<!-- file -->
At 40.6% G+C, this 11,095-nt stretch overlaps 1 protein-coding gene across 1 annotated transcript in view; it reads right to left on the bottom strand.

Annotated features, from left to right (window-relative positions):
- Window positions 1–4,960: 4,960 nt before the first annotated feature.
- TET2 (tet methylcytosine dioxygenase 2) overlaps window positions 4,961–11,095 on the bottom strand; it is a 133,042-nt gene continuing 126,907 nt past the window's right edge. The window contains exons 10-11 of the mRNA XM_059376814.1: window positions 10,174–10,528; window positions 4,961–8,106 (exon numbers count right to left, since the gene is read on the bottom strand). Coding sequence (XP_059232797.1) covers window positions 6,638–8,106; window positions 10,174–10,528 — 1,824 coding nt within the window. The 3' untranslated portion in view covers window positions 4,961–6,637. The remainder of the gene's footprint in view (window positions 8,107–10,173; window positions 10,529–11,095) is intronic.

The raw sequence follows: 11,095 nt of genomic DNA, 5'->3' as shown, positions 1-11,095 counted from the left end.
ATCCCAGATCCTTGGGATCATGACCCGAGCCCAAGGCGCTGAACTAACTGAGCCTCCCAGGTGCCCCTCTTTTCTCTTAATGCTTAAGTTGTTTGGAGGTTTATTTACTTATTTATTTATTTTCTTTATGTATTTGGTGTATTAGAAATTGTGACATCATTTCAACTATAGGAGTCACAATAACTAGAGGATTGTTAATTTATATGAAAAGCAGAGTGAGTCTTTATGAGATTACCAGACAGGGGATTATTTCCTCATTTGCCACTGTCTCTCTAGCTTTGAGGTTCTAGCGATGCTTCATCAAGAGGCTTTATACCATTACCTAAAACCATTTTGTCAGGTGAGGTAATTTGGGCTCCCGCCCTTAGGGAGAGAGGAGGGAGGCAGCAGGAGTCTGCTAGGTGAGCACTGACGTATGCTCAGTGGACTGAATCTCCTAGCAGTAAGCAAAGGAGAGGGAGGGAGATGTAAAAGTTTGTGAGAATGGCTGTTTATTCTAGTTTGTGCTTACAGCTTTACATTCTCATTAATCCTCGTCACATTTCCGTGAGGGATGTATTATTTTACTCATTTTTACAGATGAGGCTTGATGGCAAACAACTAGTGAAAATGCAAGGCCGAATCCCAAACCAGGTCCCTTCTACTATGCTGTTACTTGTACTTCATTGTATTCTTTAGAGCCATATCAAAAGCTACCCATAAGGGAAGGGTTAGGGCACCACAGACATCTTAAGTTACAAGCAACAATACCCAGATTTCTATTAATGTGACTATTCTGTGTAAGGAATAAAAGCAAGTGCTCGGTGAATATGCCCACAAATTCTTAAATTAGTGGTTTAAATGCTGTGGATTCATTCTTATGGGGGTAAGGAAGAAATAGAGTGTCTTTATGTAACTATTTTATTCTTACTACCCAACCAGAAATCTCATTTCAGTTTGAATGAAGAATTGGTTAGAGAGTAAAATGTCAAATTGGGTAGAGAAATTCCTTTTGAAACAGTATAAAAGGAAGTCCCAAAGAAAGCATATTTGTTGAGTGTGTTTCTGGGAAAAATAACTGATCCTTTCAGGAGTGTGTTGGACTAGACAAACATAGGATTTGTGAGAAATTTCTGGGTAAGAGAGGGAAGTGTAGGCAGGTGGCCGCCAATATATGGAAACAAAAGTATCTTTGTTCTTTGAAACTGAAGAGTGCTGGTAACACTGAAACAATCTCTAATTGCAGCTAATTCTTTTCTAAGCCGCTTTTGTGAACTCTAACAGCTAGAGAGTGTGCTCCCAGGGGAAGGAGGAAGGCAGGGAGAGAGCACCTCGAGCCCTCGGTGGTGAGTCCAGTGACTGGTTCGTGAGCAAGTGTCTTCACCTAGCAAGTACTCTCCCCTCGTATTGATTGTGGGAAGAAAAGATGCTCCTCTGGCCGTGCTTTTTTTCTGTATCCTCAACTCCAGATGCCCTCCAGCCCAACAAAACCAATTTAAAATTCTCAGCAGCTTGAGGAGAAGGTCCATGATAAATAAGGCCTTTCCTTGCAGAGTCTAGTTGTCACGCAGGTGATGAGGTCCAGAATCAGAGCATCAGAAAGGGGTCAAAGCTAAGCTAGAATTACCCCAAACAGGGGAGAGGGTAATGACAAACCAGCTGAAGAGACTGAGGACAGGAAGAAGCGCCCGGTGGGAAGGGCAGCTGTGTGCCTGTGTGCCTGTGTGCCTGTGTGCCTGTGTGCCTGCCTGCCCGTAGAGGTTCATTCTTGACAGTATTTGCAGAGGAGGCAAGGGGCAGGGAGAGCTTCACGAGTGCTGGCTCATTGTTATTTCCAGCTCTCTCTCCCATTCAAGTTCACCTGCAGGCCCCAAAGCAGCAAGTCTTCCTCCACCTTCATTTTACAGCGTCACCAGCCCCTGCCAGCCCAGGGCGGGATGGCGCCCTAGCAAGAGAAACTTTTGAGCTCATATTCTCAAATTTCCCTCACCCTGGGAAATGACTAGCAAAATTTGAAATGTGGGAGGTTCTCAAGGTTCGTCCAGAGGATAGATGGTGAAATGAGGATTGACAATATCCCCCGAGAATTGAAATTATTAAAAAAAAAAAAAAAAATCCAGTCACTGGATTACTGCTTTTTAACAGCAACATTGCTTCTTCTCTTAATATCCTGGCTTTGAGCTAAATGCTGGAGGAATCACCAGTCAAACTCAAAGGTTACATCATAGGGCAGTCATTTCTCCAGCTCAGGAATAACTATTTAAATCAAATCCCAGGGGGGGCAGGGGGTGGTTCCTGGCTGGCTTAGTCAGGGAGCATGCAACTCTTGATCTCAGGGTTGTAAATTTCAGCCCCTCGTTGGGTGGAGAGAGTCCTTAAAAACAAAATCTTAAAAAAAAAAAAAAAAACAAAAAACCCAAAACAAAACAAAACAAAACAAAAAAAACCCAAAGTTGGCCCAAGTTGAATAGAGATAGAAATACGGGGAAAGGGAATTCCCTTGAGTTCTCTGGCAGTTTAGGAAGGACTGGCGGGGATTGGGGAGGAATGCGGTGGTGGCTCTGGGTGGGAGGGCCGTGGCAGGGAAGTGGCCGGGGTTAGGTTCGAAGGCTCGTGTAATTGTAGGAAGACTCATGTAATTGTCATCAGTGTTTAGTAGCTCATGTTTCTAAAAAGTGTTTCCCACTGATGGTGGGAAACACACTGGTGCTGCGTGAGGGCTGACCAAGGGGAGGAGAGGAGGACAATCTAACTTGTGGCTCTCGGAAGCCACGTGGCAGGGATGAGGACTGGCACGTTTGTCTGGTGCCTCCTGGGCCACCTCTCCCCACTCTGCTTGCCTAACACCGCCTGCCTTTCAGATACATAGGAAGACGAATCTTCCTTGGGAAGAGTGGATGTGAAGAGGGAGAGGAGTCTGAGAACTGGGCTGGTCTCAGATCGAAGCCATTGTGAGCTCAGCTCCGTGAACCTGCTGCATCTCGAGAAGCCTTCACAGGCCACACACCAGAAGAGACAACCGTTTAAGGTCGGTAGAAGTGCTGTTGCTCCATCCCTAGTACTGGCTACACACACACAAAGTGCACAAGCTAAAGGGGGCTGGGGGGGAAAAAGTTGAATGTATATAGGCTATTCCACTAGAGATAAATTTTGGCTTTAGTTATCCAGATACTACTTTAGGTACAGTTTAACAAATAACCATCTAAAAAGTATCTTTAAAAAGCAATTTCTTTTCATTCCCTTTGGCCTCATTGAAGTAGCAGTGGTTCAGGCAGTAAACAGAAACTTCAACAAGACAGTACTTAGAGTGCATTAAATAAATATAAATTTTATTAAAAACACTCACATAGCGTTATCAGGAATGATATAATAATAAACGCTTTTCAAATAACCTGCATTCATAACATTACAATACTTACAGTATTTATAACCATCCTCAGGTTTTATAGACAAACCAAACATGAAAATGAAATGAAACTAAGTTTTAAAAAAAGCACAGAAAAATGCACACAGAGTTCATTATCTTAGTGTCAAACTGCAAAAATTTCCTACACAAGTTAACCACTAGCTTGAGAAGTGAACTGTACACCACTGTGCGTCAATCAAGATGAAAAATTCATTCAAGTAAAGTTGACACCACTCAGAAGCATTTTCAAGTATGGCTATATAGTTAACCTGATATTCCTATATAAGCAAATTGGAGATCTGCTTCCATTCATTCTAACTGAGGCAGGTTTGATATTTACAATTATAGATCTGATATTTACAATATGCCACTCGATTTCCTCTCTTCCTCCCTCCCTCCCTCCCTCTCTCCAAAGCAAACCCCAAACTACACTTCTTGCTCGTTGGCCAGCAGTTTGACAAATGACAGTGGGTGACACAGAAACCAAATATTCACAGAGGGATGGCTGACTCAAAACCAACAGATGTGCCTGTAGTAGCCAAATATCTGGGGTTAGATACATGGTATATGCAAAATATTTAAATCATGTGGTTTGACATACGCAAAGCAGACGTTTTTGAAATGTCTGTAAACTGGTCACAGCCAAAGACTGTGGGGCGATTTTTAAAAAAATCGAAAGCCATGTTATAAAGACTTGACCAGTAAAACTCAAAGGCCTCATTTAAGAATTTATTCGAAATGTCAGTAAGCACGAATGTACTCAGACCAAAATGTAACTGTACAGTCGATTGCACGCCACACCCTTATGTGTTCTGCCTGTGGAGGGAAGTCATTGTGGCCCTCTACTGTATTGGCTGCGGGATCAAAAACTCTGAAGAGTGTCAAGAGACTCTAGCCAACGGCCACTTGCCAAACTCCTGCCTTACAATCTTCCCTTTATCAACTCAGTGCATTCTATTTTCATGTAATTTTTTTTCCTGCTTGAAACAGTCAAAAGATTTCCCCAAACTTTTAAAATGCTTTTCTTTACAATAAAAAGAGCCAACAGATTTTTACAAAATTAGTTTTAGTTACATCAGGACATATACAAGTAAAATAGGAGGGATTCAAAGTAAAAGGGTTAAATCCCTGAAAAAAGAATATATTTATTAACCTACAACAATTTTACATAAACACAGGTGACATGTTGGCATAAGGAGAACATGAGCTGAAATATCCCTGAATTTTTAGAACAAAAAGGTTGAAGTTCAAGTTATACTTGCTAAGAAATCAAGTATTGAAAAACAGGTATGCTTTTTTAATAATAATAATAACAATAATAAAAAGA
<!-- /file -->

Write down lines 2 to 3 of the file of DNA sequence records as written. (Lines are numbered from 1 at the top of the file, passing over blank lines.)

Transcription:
Annotated features, from left to right (window-relative positions):
- Window positions 1–4,960: 4,960 nt before the first annotated feature.